Schools in Helmand

Village school in Nad-e-Ali Districtdownload_20150901_135601

School statistics

– 36 rooms including 26 classrooms
– 32 latrines
– integral perimeter / security wall
– 2 wells
– 1 library
– 2000 children including 700 girls
– total cost to date £247,904 funded by Afghan Appeal Fund

School build status

The ground floor and the library on the first floor is now complete. Pillars and external walls of an additional 22
classrooms on the first floor are complete.


Helmand Province has the lowest primary school attendance record in Afghanistan (defined by UNICEF as 18.6% net primary school attendance), with 131,000 children out of school. Female literacy in Helmand remains as low as 4% (male literacy at around 8%) and in villages this is believed to be closer to 0%.

Subjects taught at this Nad-e-Ali school include maths, English, Dari, Pashto, biology, chemistry, physics, geography, art, handcraft and the study of the Qu’ran. The base curriculum is set by the Ministry of Education (MoE) who also provide text books for the students and set end of year exams.

A school committee of 6 elders is responsible for overseeing the administration.  The school has been officially approved by Helmand province education department who are responsible for providing teachers and paying their salaries and for school maintenance costs.IMG_1511

Boys above grade 2 are taught separately to girls – there is a girls’ and a boys’ half of the school divided by a wall and gate. Lessons are split into morning and afternoon sessions – one for boys in grades 1 and 2 and the girls, and one for boys in grades 3-12.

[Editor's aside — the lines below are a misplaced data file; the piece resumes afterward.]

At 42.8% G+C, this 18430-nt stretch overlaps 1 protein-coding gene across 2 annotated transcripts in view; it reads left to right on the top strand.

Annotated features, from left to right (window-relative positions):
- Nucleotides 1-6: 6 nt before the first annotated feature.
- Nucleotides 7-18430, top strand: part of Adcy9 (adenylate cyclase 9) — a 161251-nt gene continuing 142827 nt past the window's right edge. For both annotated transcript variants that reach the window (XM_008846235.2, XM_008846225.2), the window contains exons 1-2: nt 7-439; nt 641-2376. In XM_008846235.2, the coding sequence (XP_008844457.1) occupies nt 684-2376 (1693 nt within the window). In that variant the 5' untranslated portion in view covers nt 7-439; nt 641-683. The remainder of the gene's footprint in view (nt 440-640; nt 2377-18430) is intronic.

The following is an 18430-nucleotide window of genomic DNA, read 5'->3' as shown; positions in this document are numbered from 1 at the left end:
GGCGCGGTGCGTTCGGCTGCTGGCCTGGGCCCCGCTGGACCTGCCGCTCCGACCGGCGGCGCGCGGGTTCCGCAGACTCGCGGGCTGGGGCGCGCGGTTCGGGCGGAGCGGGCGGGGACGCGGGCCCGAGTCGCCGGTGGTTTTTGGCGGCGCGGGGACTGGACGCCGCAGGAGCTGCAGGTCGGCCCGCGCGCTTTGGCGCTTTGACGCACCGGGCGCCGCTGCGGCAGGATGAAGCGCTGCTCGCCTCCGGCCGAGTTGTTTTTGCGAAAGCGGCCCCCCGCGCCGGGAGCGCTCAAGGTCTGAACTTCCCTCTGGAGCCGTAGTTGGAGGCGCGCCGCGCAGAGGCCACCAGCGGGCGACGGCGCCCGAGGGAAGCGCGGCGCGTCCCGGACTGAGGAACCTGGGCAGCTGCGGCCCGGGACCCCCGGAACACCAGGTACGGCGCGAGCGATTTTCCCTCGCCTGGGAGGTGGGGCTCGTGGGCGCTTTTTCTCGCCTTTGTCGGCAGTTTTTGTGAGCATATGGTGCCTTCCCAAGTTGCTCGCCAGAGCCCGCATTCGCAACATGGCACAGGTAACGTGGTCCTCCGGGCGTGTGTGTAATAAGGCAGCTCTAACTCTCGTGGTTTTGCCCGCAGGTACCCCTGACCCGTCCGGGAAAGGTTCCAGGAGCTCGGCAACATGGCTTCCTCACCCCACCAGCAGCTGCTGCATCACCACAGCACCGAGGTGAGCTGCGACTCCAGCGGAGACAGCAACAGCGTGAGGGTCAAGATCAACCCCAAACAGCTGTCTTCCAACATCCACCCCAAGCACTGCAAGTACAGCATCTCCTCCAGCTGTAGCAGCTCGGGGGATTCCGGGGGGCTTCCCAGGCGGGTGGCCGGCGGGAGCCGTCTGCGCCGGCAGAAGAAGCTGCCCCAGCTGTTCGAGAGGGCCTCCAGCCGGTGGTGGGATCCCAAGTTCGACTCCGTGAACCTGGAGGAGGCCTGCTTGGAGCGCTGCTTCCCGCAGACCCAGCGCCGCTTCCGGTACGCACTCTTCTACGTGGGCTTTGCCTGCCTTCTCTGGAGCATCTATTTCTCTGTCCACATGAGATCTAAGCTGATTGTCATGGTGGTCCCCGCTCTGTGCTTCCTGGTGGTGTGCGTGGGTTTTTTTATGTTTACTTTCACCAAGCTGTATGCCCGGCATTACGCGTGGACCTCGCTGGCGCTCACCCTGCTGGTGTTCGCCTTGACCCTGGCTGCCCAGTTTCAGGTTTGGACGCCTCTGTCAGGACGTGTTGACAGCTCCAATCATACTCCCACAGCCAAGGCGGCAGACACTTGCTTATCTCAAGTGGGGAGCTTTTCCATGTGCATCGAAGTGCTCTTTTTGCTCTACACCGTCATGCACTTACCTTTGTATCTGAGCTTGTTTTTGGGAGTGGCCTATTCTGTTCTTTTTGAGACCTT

Local government have a spending freeze in place and are currently only paying salaries for 9 teachers. Parents are paying a small tuition fee to cover salaries of non-government teachers – a mix of temporary teachers, student teachers and occasionally upper level students for the lowest grade levels – until this has been resolved.

HealthHelmand school - latrines

The school has 16 drop latrines for boys and 16 for girls – it is one of the only schools outside of the main cities to have latrines. The children have hygiene lessons and are shown how to use the latrines. Many parents are asking how they can put latrines into their homes.

Community engagement

Many of the villagers have volunteered on the project, for example collecting and transpo
rting building materials and preparing the land.  In the early phases, fathers would bring their children to school and then work on the construction site. With separate funding, villagers recycled 100,000 bricks at the start of the project.

The school hosted exam resists for the entire district in Summer 2013.

A graduation ceremony for boys from the village madrassa was held at the school in 2014 and 2015 with over 1000 guests from a very wide area.

Villagers use the school for a clean water source (there are 2 wells) and jergas (community meetings)

The FutureHelmand school - windows & doors

Our priority in 2016 is to raise the funds needed to complete the second floor of the school:

  1. 22 rooms at £4000 each = £88,000
  2. Solar panels installation, including 5 year guarantee = £26,000

You can DONATE now to help us complete this incredible school.


Other schools in Helmand

School 3: village primary school for boys in Nad-e-Ali
Build: temporary 10 classrooms while main school is rebuilt
Children: 800+ boys

Classrooms being built


Schools 1&2: two primary village schools in remote locations in Nahr-e-Saraj district of Helmand Province
Build: Repair of roof, windows, doors, floors and perimeter walls, plus latrines
Children: 200 + 300
Local communities were engaged in using traditional building methods to repair mud walls and roofs

Buildings repaired to be used as classrooms

Inside a classroom


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